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EDITORIAL

Slovakia’s Boss Tweeds

“AS LONG as I count the votes, what are you going to do about it?,” is believed to be one of the “memorable” quotes by Boss Tweed, an infamous 19th century New York politician who embezzled about $100 million from the city coffers and since then has become a textbook example of political corruption.

“AS LONG as I count the votes, what are you going to do about it?,” is believed to be one of the “memorable” quotes by Boss Tweed, an infamous 19th century New York politician who embezzled about $100 million from the city coffers and since then has become a textbook example of political corruption.

Slovakia has not yet caught and prosecuted its Boss Tweed – and even if it did, he would not make it into textbooks on corruption because systematic and nationwide education about corrupt practices and how citizens should react to them still doesn’t really exist.

If an exam had been conducted on December 9 among Slovakia’s politicians, members of parliament, judges or policemen to find out whether they knew what phenomenon that particular day was devoted to, most of them would probably have flunked. Their ignorance about December 9 – International Anti-Corruption Day – was another missed opportunity to raise awareness about an issue which should certainly be a concern for Slovakia.

This should be a worry if for no other reason than that, according to a Transparency International (TI) survey, Slovakia has recently slumped in the most-quoted world corruption perception chart: from 56th to 60th (in a ranking of 180 countries). This decline compares poorly with the period of the previous government, during which Slovakia was ranked 49th and 50th. The overall Corruption Perception Index (CPI) decreased from 5 points last year to 4.5 points this year, the SITA newswire reported.

“Just numbers”, opponents of watchdogs might say as they compile a list of reasons why such global charts could be wrong and how they perhaps try to compare the incomparable. Receptive readers, however, do not need charts to understand that something is rotten in the state of Slovakia. Perhaps it is enough to take a look back at the past six months, or to make it simpler, the past two.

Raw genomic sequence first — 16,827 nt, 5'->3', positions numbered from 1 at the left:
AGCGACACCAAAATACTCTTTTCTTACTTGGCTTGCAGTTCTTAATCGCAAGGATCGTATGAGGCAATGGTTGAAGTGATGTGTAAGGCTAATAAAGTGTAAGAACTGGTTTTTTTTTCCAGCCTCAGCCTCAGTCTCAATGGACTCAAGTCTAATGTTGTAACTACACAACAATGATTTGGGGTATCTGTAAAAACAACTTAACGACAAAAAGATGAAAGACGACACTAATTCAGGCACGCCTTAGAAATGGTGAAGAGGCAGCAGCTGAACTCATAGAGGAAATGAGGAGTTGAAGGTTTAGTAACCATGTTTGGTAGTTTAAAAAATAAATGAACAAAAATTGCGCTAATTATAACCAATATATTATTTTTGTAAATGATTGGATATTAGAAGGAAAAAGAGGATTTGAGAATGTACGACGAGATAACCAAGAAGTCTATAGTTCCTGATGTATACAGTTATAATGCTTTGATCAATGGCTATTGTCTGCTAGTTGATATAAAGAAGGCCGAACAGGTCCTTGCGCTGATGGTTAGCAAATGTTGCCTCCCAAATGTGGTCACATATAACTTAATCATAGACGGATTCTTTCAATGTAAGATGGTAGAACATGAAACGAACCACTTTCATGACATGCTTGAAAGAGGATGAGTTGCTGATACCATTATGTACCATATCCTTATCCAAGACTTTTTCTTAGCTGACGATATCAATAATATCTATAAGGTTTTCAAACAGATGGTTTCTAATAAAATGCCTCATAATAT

The country’s land fund, in a scheme almost identical to the one which cost the then-agriculture minister his job in November 2007, allowed a private company, GVM, whose owners reportedly have close ties to ruling coalition partner Vladimír Mečiar, to gain lucrative state property in a High Tatras mountain resort at well beneath the market price. This is the same company that was the intended beneficiary in the 2007 deal. At that time, Prime Minister Robert Fico reshuffled the land fund’s management, just as he has now ejected its chiefs again in 2009. The lesson? Simply, that sacking the ones at the top will hardly stop their cronies from taking huge and unjustified bites from the public cake.

Transparency International has offered cures for dealing with the disease of corruption but there has been little willingness to take them at any level of public administration. TI proposed increasing the transparency of financial information such as central publication of state aid, European tenders, etc. Effective procurement with obligatory electronic auctions is among the pills that TI suggests countries take, along with more transparency for the judiciary and regular, measurable evaluation of judges and publication of the results. TI also proposes stricter monitoring of political party financing, conflicts of interest and property reports by politicians at state and regional levels, among others.

With only very few exemptions these practices are not yet among the natural instincts of public officials.

Perhaps this is the effect of a generation of people who under communism developed instincts to trick the system in order to survive and do the best they could by means of ‘gifts’, ‘contributions’, and various other euphemisms for bribes and corrupt behaviour.

Prime Minister Robert Fico famously stated that he believes it is acceptable to use public funds to reward supporters or sympathisers of ruling coalition parties if their proposals conform to the law and the rules.

“We will not consider it unacceptable if, in the case of two equal projects of the same quality and the same final effect, a minister gives preference to a [village or town] mayor who supports the ruling coalition,” Fico said at a press conference in 2008.

Fico said he would consider it unacceptable if the ruling coalition’s supporters or sympathisers were discriminated against during tenders despite submitting projects of the same or comparable quality.

“We cannot and will not discriminate against more than the 60 percent of people in Slovakia who identify with the ruling coalition, either as members or sympathisers,” Fico said during a political talk show on the TA3 television station on August 24.

These are statements which do not require much comment when seen in a certain context. That context is December 9, and what Anti-Corruption Day should really mean in Slovakia.


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